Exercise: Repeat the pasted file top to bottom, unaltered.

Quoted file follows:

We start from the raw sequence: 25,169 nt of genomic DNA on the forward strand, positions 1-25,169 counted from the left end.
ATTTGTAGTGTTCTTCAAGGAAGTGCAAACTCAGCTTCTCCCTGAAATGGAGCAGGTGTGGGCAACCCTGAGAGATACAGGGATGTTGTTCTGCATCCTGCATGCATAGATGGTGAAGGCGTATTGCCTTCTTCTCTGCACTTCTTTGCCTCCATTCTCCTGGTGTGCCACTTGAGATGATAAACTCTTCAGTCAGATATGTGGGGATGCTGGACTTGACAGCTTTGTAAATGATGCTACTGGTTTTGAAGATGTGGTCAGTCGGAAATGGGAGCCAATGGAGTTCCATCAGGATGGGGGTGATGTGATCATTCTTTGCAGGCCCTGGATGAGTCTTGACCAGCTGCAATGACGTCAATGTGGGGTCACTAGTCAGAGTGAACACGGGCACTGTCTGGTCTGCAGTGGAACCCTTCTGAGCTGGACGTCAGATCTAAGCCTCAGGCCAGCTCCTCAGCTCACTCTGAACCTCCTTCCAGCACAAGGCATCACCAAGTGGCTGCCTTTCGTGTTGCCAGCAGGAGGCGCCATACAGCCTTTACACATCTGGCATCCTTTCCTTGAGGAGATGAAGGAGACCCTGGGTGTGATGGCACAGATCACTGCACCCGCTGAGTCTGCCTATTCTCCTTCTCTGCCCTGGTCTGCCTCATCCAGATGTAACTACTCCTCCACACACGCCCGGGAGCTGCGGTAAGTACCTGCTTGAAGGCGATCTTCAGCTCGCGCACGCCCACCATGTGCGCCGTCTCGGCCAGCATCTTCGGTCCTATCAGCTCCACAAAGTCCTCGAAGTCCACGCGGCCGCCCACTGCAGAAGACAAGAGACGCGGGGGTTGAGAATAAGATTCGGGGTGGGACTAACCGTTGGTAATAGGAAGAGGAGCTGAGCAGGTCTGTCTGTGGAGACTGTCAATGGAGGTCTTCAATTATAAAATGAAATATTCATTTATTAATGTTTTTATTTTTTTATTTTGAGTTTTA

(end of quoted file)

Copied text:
We start from the raw sequence: 25,169 nt of genomic DNA on the forward strand, positions 1-25,169 counted from the left end.
ATTTGTAGTGTTCTTCAAGGAAGTGCAAACTCAGCTTCTCCCTGAAATGGAGCAGGTGTGGGCAACCCTGAGAGATACAGGGATGTTGTTCTGCATCCTGCATGCATAGATGGTGAAGGCGTATTGCCTTCTTCTCTGCACTTCTTTGCCTCCATTCTCCTGGTGTGCCACTTGAGATGATAAACTCTTCAGTCAGATATGTGGGGATGCTGGACTTGACAGCTTTGTAAATGATGCTACTGGTTTTGAAGATGTGGTCAGTCGGAAATGGGAGCCAATGGAGTTCCATCAGGATGGGGGTGATGTGATCATTCTTTGCAGGCCCTGGATGAGTCTTGACCAGCTGCAATGACGTCAATGTGGGGTCACTAGTCAGAGTGAACACGGGCACTGTCTGGTCTGCAGTGGAACCCTTCTGAGCTGGACGTCAGATCTAAGCCTCAGGCCAGCTCCTCAGCTCACTCTGAACCTCCTTCCAGCACAAGGCATCACCAAGTGGCTGCCTTTCGTGTTGCCAGCAGGAGGCGCCATACAGCCTTTACACATCTGGCATCCTTTCCTTGAGGAGATGAAGGAGACCCTGGGTGTGATGGCACAGATCACTGCACCCGCTGAGTCTGCCTATTCTCCTTCTCTGCCCTGGTCTGCCTCATCCAGATGTAACTACTCCTCCACACACGCCCGGGAGCTGCGGTAAGTACCTGCTTGAAGGCGATCTTCAGCTCGCGCACGCCCACCATGTGCGCCGTCTCGGCCAGCATCTTCGGTCCTATCAGCTCCACAAAGTCCTCGAAGTCCACGCGGCCGCCCACTGCAGAAGACAAGAGACGCGGGGGTTGAGAATAAGATTCGGGGTGGGACTAACCGTTGGTAATAGGAAGAGGAGCTGAGCAGGTCTGTCTGTGGAGACTGTCAATGGAGGTCTTCAATTATAAAATGAAATATTCATTTATTAATGTTTTTATTTTTTTATTTTGAGTTTTA